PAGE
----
• 46 Cf. E. Streissler: The problem of internalization, in: H. König (Hrsg.): Environmentally compatible economic activity as a problem of science and politics, annual conference of the Verein für Socialpolitik, Berlin 1993, p. 88.
  • 47 "Since neither the individual private economic subjects nor the social headquarters are adequately informed about environmental issues, namely because some are familiar with individual preferences and costs and others do not know the overall effects, efficient environmental policy is neither centrally nor decentralized, possible, it is so always impossible. ”Cf. E. Streissler, op. cit., p. 90.
  • 48 See W. J. Baumol, W. E. Oates: The Use of Standards and Prices for Protection of the Environment, in: Swedish Journal of Economics, 73rd Jg. (1971), H. 1, pp. 42-54.
  • 49 Baumol and Oates (ibid) refer to this as “efficiency without optimality”. But renouncing internalization does not mean that economic valuation is superfluous. It continues to offer an important guiding principle for environmental policy measures and is an "indispensable component of environmental policy vision". In addition, environmental economics can contribute to the rational setting of goals in environmental policy. Cf. A. Endres: Umweltökonomie, Stuttgart 2007, p. 33. Finally, the concept of external effects has a control and justification function when state rules and objectives are recognized in principle. Compare with K.-H. Hansmeyer, H. K. Schneider: Environmental Policy. Your further development under market-controlling aspects, 2nd edition, Göttingen 1992, p. 24 ff.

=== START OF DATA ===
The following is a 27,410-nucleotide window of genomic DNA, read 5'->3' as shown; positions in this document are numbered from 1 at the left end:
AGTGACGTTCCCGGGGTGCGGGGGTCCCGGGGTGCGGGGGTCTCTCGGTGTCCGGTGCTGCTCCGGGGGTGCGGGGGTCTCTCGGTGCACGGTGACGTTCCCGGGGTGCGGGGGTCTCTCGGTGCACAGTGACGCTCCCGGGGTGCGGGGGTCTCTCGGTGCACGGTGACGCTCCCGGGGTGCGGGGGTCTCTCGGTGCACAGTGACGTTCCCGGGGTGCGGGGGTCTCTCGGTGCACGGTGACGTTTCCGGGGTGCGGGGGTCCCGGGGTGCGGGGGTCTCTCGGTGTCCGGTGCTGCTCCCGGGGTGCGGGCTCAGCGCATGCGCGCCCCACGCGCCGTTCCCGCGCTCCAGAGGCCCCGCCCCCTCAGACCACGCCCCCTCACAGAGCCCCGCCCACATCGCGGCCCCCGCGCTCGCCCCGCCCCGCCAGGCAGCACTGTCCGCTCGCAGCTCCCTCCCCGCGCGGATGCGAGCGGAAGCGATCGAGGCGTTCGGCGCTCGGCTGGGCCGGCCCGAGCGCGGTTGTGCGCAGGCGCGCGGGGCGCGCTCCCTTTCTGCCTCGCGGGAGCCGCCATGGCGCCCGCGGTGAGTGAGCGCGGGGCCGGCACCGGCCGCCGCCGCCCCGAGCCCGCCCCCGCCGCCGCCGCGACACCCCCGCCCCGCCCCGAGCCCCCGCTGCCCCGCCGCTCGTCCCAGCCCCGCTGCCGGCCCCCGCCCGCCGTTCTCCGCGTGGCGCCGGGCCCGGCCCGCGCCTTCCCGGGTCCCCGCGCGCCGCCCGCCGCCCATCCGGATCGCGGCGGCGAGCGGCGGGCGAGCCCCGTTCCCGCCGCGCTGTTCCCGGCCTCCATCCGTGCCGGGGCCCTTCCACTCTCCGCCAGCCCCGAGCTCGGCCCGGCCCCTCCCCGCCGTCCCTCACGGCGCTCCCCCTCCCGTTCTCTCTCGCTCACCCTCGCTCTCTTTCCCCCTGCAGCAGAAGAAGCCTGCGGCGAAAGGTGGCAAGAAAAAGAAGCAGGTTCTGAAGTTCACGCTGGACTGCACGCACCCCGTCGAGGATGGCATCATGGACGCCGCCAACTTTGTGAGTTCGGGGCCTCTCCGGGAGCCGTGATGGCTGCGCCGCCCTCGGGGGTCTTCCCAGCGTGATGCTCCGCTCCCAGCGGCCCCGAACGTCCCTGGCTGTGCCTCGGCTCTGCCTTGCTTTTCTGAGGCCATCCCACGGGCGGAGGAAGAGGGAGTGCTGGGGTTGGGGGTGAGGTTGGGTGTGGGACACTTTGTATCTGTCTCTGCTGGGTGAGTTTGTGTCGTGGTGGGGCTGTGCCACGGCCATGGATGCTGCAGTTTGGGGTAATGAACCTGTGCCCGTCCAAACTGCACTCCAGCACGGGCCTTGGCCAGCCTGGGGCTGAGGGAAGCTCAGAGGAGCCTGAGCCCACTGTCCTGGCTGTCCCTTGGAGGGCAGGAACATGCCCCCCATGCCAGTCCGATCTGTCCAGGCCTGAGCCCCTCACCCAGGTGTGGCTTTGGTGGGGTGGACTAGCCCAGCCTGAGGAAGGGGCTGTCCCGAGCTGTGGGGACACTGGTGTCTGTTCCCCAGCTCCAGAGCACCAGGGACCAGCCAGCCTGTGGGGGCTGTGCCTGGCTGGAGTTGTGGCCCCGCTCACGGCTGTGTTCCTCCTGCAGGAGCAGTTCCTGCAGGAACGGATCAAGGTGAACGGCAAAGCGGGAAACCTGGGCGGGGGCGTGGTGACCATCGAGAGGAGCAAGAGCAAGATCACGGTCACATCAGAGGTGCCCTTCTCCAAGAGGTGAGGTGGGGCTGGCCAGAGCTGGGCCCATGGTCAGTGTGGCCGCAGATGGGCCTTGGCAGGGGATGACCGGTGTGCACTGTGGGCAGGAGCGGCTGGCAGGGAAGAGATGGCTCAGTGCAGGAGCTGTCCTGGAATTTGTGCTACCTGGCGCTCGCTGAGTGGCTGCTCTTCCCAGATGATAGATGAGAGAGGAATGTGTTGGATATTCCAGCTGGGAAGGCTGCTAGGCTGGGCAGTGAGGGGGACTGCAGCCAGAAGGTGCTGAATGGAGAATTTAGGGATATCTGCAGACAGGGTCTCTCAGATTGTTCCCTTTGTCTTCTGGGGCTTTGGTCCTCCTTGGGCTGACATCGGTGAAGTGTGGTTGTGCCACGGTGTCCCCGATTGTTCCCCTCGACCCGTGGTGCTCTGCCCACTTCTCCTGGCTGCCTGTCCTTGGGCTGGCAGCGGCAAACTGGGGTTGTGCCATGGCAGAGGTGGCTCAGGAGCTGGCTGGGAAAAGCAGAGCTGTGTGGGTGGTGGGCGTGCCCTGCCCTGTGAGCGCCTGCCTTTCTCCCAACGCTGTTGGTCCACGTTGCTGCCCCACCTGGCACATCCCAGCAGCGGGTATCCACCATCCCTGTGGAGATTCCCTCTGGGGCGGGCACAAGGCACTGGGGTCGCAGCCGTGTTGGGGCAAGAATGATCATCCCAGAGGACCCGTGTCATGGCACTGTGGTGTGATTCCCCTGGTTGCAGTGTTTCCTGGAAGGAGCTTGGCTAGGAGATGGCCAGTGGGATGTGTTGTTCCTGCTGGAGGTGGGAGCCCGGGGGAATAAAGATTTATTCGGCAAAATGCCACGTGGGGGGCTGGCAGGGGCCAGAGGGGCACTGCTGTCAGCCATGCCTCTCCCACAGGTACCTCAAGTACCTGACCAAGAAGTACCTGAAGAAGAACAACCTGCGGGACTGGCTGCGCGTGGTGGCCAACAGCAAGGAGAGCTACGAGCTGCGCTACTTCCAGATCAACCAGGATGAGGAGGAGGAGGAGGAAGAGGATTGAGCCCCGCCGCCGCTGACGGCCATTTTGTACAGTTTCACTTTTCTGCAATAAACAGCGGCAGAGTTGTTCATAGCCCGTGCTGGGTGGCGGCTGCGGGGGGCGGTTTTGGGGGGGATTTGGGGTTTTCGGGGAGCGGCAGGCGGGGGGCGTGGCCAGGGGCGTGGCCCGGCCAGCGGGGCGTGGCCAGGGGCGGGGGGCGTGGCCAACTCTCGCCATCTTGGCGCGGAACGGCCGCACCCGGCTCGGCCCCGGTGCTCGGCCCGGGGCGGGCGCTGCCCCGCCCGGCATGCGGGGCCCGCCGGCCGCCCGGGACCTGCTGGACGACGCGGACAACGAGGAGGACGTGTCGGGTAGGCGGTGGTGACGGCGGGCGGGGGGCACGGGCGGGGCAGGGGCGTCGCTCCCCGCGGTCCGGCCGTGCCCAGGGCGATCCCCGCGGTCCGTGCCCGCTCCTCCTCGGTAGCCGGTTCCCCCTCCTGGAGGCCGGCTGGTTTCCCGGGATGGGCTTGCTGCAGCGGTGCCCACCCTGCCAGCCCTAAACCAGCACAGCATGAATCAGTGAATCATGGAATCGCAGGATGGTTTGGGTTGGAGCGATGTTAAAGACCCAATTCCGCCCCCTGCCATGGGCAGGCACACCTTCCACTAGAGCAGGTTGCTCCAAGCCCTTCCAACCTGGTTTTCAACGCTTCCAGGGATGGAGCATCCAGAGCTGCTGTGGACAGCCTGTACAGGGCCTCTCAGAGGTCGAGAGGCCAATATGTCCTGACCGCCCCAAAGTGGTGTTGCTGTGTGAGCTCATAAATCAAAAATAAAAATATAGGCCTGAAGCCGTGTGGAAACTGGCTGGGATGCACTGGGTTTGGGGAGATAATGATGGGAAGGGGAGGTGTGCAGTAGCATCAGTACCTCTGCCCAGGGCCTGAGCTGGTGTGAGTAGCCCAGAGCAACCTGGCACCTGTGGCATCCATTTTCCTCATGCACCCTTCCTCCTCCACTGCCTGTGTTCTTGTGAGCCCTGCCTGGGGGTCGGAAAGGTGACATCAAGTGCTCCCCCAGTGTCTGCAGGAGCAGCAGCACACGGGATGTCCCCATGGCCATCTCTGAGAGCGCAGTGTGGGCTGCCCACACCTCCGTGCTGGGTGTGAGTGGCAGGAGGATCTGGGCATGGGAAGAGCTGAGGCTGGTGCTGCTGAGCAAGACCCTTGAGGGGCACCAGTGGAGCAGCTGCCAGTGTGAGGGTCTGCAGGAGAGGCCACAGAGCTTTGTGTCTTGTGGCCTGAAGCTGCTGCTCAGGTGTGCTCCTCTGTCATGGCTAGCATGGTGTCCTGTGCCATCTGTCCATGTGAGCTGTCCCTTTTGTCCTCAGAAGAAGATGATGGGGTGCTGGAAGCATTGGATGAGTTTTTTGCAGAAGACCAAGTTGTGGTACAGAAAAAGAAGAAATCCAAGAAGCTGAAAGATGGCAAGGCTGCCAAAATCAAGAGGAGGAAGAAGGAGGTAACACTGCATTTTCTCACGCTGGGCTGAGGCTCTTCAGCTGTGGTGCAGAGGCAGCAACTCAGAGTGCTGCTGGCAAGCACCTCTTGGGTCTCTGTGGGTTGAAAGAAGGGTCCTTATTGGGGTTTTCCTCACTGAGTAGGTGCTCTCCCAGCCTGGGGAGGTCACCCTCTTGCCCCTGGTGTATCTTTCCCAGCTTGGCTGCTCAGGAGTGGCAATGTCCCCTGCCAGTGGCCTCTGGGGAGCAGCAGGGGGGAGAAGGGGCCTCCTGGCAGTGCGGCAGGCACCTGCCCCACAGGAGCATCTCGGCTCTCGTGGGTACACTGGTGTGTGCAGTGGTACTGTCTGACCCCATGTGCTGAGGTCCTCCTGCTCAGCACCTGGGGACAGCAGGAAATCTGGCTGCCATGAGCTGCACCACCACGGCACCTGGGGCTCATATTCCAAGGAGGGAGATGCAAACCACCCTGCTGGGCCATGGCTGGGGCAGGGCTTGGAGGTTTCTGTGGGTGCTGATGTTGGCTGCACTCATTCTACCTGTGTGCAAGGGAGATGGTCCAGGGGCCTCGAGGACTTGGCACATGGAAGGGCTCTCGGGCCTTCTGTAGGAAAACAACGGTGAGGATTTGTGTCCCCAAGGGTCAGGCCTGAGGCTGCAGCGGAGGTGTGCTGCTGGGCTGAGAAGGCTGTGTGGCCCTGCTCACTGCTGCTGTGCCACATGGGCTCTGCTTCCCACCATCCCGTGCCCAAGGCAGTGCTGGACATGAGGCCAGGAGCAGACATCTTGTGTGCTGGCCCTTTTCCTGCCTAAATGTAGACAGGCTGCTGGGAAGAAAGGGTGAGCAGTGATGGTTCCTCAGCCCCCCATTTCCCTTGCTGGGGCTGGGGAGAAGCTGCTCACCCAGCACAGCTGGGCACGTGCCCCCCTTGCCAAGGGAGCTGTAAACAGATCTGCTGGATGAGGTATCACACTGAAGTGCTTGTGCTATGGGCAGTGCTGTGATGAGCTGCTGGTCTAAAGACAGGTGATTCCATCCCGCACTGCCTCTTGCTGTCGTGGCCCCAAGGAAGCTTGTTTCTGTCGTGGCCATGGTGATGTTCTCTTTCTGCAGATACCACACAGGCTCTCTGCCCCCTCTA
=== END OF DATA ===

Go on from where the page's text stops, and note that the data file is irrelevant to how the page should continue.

• 50 Ibid, p. 22.
  • 51 Cf. M. Kemper: The environmental problem in the market economy, Berlin 1993.
  • 52 P. A. Samuelson: The Pure Theory of Public Expenditure, in: Review of Economics and Statistics, Vol. 36 (1954), no. 4, pp. 387-389.
  • 53 See W. J. Baumol, loc. Cit.

Title: The New Economics of Nature: Criticism and Countercriticism

Abstract: The “new economics of nature” refers to the recent development that nature and biodiversity protection are increasingly seen from an economic perspective. Well-known examples of these developments are the TEEB project “The Economics of Ecosystems and Biodiversity” and its follower “Natural Capital Germany - TEEB DE”. This economic perspective is heavily criticized, though. In this article, the main arguments against the “new economics of nature” are assessed. It is shown that many of the arguments against economic valuation lack a proper understanding of the economic approach. If properly applied, economic perspectives can deliver important additional arguments for nature and biodiversity protection.

JEL Classification: H41, Q51, Q57